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Row over broadband cabinets plan
Viscount Younger of Leckie said the green broadband cabinets will 'blend in where possible'
The Government has come under fire for allowing broadband providers to put up equipment cabinets on streets without planning permission.
Ministers argue bureaucracy is holding up the spread of superfast broadband across the country and believe lifting planning restrictions is crucial.
But campaigners have claimed the new cabinets, which councils will be able to block only in exceptional circumstances, are unsightly and intrusive.
And at question time in the House of Lords, Labour former culture minister Lord Howarth of Newport called for the Government to rethink.
Government spokesman Viscount Younger of Leckie said the green cabinets, which will be 1.6 metres high and 1.2m wide, would "blend in where possible" and in some cases be camouflaged.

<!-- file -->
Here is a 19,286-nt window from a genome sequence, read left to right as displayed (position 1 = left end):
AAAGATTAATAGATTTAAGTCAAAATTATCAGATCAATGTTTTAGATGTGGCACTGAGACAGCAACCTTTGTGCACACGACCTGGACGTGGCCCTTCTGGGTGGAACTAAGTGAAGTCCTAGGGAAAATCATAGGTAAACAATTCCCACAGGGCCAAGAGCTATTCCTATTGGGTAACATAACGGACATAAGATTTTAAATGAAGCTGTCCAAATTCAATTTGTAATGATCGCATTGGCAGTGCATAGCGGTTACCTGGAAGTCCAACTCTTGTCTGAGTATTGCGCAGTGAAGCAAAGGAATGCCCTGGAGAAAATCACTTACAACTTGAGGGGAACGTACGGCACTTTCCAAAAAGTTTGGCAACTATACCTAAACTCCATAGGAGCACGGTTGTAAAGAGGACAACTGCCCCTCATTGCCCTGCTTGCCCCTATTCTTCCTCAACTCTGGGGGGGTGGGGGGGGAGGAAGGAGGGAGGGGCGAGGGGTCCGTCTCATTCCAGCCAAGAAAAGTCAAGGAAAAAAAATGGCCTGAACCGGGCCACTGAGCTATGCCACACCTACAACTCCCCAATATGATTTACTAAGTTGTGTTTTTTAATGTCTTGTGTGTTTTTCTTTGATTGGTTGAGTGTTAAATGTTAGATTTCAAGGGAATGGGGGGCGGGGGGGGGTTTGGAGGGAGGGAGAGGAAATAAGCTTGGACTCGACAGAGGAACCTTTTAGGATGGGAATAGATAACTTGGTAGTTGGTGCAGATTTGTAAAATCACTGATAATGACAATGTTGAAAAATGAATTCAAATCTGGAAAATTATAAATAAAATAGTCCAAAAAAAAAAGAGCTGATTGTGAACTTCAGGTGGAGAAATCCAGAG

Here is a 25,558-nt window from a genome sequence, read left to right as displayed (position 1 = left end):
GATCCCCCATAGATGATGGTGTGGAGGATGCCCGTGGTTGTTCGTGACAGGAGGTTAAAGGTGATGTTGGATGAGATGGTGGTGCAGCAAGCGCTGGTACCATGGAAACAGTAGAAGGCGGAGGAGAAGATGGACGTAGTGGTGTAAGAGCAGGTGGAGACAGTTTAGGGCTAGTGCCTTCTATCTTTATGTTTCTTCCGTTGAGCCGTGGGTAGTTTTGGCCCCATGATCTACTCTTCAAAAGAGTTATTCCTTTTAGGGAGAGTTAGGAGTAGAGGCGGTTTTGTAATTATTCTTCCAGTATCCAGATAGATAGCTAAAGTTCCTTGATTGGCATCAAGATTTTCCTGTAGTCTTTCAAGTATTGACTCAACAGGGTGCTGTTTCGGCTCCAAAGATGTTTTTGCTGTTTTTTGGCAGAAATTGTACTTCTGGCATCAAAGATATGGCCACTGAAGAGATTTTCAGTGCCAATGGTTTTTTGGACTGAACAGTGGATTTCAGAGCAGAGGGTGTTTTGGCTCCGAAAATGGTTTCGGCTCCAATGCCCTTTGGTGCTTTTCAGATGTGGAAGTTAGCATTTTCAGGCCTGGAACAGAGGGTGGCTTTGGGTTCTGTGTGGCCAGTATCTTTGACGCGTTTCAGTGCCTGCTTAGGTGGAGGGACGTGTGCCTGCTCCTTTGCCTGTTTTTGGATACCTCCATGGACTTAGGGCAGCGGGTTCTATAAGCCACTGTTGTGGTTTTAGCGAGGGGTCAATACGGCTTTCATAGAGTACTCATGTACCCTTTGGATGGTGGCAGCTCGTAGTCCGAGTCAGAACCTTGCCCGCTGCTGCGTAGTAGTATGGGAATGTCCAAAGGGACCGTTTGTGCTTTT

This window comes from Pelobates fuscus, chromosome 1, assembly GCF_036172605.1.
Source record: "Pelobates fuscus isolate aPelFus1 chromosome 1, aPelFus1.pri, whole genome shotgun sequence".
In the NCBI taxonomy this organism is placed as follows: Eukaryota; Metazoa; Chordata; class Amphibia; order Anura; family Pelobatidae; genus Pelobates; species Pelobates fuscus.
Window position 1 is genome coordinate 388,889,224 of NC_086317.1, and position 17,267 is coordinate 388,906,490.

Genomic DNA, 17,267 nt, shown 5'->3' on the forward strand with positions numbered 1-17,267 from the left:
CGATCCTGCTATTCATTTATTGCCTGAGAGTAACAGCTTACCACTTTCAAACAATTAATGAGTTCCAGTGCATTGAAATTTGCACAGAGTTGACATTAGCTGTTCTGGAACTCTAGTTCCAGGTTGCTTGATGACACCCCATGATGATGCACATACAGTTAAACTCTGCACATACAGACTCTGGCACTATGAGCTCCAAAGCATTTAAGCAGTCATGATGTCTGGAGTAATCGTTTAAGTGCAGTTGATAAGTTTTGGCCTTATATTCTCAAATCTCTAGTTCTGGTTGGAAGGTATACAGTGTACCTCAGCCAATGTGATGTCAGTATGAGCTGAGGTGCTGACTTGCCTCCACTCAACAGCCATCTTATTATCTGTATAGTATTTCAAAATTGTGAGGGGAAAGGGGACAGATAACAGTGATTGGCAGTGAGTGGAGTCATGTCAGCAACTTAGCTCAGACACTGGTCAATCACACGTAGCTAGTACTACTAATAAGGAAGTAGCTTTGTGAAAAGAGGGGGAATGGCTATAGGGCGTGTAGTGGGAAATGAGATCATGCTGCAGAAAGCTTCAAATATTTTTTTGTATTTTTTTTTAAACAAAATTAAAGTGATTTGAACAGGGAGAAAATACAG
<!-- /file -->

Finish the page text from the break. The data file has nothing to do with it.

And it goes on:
But Lord Howarth demanded: "Will the Government think again about allowing broadband providers to install their bulky and intrusive equipment whether they decide is convenient for them without a requirement for planning permission or even for local consultation?
"While no one wishes to thwart the distribution of superfast broadband cannot we handle this in a civilised way and in a spirit of genuine localism?
"Should not the claims of amenity and the quality of the built environment be weighed alongside the claims of economic development and adjudicated through the local planning system as has long been the practice in our country?"
Lord Younger said the changes in the formal planning system did not mean broadband providers had "carte blanche to install cabinets or poles wherever or whenever it suits them".
He added: "They must still notify planning authorities of their sighting plans and consider requests for changes to be made. In exceptional circumstances planning authorities can remove a permitted right to develop."